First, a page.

App Sites Left Devastated After Apple Kills App Affiliate Program

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Apple on Thursday announced that it would remove apps and in-app purchases from its iTunes Affiliate Program this coming October.

The platform previously allowed independent news sites and other third-parties to receive a small cut of an app or in-app purchase when they referred users to those apps. But Apple is removing commissions for iOS and macOS apps later this year, the company announced in a newsletter.

The iTunes Affiliate Program itself isn’t going anywhere for the time being. Though members will only be able to make money off referrals to music, movies, books and TV content.

Why Is This Happening?

Back when the App Store first launched, it wasn’t as easy to discover good quality, useful applications amongst all of the options, as Gizmodo points out.

Because of that, bloggers and third-party review sites provided an important service. They’d refer users to the best apps at a time when the concept may have been new to many of them, or when it was hard to find apps in a marketplace saturated by copycats.

In return, they’d get a small percentage of the money made off of those apps.

But now, Apple says its own proprietary systems — with their “increased methods of app discovery” — are good enough alternatives to third-party sites to stand on their own. While the company doesn’t say it directly, they’re implying that they’re obsolete.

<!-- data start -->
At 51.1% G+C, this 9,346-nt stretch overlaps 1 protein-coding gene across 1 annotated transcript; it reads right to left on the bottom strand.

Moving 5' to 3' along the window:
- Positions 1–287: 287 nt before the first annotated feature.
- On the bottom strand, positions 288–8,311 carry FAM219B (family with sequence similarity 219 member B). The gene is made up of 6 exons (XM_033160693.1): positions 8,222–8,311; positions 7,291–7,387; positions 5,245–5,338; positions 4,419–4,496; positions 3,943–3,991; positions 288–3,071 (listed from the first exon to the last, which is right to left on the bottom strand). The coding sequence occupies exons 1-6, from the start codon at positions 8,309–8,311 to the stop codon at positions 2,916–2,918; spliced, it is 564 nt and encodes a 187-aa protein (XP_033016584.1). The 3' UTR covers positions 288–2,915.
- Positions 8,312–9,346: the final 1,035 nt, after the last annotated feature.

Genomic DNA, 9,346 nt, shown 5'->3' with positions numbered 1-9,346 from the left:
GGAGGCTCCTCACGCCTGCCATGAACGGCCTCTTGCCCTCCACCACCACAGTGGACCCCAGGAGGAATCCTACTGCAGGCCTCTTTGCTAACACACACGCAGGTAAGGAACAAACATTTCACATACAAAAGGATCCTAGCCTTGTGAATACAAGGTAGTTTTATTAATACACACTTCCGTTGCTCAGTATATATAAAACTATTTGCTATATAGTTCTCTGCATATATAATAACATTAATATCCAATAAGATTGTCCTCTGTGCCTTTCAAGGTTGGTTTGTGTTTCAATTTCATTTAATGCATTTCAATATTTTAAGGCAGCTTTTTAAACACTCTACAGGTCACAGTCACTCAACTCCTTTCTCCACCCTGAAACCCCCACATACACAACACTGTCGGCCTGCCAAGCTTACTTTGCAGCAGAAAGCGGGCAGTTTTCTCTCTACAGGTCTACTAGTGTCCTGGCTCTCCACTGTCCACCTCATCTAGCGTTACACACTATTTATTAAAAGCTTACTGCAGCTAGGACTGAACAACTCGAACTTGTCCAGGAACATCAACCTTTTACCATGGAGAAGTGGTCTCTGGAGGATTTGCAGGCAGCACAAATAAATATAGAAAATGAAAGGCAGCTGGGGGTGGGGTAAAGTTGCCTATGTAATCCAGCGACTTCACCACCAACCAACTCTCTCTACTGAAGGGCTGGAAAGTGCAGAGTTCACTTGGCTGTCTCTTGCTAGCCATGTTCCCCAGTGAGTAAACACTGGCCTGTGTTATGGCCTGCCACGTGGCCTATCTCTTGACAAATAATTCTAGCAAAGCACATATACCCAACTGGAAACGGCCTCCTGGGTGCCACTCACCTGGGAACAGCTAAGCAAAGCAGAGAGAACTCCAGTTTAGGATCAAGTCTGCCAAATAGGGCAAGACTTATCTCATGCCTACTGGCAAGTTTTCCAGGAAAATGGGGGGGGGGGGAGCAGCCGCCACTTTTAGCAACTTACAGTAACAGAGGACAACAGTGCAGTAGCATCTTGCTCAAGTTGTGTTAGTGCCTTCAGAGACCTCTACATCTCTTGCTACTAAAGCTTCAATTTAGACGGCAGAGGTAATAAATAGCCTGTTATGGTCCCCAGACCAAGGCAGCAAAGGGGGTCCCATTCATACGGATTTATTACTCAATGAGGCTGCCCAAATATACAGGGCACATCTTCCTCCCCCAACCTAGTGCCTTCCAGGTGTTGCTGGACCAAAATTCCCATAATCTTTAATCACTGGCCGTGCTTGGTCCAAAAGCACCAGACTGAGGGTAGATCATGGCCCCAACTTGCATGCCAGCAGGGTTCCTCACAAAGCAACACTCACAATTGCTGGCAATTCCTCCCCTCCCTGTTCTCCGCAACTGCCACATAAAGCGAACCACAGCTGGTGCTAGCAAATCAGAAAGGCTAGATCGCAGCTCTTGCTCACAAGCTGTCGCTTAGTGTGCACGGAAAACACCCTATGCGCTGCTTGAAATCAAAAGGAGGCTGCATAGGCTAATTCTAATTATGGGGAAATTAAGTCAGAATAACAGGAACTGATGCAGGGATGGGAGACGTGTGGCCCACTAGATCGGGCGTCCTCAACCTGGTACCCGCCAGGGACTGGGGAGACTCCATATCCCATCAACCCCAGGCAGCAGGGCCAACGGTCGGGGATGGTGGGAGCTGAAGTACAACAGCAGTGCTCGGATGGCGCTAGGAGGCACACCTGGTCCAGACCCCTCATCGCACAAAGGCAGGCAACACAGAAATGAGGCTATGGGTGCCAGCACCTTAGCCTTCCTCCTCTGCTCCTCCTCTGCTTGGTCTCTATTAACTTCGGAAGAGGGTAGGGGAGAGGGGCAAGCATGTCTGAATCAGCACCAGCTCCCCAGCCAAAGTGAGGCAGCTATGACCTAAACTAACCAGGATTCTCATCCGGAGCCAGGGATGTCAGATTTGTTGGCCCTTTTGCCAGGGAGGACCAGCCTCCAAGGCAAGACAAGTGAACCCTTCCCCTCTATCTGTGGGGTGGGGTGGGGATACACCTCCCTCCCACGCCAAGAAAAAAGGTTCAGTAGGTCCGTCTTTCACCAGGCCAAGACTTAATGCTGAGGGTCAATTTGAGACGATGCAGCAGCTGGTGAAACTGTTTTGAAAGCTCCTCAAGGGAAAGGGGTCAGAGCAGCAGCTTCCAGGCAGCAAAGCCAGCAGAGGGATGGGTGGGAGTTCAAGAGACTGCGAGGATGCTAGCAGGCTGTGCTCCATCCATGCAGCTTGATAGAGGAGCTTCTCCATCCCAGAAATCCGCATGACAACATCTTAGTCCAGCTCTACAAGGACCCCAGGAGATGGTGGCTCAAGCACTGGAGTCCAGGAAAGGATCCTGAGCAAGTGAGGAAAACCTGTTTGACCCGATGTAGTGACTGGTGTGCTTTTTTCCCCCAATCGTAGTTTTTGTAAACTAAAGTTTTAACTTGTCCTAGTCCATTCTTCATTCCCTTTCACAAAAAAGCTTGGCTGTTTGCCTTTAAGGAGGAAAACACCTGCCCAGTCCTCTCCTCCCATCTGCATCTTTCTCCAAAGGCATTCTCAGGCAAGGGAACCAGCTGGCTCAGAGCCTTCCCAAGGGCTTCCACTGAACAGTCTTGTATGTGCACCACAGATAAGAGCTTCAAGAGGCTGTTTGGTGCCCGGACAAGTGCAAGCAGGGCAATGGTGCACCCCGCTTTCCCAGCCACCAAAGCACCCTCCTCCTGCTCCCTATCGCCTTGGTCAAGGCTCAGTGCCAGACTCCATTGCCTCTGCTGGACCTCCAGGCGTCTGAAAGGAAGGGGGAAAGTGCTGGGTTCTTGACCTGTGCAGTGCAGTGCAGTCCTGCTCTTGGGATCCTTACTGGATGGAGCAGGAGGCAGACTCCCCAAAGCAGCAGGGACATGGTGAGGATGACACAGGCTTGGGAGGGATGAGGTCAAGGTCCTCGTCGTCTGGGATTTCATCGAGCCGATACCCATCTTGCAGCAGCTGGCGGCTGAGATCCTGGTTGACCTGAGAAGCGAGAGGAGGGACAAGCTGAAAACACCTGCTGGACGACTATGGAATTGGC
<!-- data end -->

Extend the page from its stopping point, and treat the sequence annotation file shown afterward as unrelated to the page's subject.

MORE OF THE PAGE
Not that we didn’t see this coming. Last year, cut the affiliate rate for commissions made in the program from seven percent to 2.5 percent.

Similarly, revenue made from the Affiliate Program has steadily dwindled in the last few years, owing to the fact that many apps have moved to an ad- and in-app purchase-supported “free-to-play” business model.

Deeper Implications

But for many sites, that revenue still proved to be essential at “keeping the lights on.” News of its removal from the Affiliate Program has devastated many third-party sites — many of which may have to shut down.

That includes established and well-known publications like TouchArcade, whose editor-in-chief, Eli Hodapp, penned a blog post about the site’s future in the wake of the news.

“I don’t know what we’re going to do,” Hodapp wrote. “I really didn’t think it would be Apple that eventually kills TouchArcade.”

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